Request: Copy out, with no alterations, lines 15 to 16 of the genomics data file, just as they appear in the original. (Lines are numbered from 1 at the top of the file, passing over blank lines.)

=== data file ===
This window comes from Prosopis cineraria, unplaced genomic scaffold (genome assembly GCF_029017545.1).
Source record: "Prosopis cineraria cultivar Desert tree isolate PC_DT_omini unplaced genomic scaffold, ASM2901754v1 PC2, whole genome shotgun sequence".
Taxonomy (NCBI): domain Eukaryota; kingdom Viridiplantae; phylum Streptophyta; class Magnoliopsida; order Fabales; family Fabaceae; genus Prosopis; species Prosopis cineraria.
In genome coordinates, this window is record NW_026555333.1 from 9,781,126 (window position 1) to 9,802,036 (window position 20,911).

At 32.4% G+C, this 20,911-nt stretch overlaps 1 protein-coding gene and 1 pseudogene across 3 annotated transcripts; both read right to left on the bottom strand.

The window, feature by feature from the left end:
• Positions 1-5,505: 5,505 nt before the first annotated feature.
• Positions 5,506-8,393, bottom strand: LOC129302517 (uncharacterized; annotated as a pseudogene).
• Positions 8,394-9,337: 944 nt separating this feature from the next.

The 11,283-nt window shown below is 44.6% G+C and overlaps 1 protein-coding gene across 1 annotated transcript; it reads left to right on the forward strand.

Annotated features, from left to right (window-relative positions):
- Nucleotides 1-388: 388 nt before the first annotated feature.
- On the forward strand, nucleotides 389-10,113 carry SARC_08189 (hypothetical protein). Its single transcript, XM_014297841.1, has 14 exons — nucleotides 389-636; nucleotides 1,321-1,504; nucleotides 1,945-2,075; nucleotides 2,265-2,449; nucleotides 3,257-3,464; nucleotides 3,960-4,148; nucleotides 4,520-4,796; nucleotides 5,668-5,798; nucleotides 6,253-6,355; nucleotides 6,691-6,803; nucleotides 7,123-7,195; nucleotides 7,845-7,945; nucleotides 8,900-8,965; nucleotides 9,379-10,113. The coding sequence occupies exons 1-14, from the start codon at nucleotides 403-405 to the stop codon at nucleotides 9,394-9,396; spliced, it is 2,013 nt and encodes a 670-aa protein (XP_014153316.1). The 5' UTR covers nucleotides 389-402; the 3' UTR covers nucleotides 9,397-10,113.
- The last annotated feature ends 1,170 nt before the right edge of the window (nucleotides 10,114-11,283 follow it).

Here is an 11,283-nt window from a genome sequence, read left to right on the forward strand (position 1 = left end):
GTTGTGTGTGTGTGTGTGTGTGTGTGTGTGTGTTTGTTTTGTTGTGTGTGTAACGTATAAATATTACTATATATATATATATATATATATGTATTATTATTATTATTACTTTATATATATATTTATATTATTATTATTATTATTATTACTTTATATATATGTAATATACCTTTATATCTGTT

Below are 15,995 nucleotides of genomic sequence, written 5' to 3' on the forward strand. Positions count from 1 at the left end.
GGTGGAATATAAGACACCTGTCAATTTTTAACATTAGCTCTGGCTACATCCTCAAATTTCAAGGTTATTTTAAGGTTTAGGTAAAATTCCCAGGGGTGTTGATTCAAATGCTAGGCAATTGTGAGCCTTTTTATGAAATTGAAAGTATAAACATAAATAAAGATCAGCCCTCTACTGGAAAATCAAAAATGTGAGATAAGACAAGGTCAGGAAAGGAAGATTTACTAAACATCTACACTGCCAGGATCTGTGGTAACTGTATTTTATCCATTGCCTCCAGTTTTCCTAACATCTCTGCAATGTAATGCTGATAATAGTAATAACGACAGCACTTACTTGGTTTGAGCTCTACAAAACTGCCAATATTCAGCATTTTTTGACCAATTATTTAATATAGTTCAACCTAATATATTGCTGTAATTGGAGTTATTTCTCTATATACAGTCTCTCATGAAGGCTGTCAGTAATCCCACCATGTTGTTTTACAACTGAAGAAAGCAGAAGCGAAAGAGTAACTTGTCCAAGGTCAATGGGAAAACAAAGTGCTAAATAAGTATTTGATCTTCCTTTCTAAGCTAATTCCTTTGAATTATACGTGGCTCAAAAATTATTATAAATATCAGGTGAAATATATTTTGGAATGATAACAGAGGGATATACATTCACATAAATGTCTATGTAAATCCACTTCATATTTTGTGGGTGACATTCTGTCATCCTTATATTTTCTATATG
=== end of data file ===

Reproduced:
Here is an 11,283-nt window from a genome sequence, read left to right on the forward strand (position 1 = left end):
GTTGTGTGTGTGTGTGTGTGTGTGTGTGTGTGTTTGTTTTGTTGTGTGTGTAACGTATAAATATTACTATATATATATATATATATATATGTATTATTATTATTATTACTTTATATATATATTTATATTATTATTATTATTATTATTACTTTATATATATGTAATATACCTTTATATCTGTT